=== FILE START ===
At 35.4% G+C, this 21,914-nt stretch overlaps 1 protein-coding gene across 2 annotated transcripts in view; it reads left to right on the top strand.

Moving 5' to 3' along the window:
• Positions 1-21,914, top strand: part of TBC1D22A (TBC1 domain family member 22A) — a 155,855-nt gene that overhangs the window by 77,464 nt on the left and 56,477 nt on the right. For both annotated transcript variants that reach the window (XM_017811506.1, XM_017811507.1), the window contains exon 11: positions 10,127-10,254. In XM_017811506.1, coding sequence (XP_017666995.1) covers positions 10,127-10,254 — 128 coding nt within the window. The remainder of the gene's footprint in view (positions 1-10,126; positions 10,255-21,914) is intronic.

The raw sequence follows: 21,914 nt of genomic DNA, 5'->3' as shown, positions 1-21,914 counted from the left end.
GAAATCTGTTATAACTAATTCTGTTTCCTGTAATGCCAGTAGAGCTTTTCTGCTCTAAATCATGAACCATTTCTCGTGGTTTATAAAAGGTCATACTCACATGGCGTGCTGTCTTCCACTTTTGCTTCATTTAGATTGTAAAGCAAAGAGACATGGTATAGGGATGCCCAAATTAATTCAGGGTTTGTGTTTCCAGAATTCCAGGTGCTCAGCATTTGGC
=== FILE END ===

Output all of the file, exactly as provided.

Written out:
At 35.4% G+C, this 21,914-nt stretch overlaps 1 protein-coding gene across 2 annotated transcripts in view; it reads left to right on the top strand.

Moving 5' to 3' along the window:
• Positions 1-21,914, top strand: part of TBC1D22A (TBC1 domain family member 22A) — a 155,855-nt gene that overhangs the window by 77,464 nt on the left and 56,477 nt on the right. For both annotated transcript variants that reach the window (XM_017811506.1, XM_017811507.1), the window contains exon 11: positions 10,127-10,254. In XM_017811506.1, coding sequence (XP_017666995.1) covers positions 10,127-10,254 — 128 coding nt within the window. The remainder of the gene's footprint in view (positions 1-10,126; positions 10,255-21,914) is intronic.

The raw sequence follows: 21,914 nt of genomic DNA, 5'->3' as shown, positions 1-21,914 counted from the left end.
GAAATCTGTTATAACTAATTCTGTTTCCTGTAATGCCAGTAGAGCTTTTCTGCTCTAAATCATGAACCATTTCTCGTGGTTTATAAAAGGTCATACTCACATGGCGTGCTGTCTTCCACTTTTGCTTCATTTAGATTGTAAAGCAAAGAGACATGGTATAGGGATGCCCAAATTAATTCAGGGTTTGTGTTTCCAGAATTCCAGGTGCTCAGCATTTGGC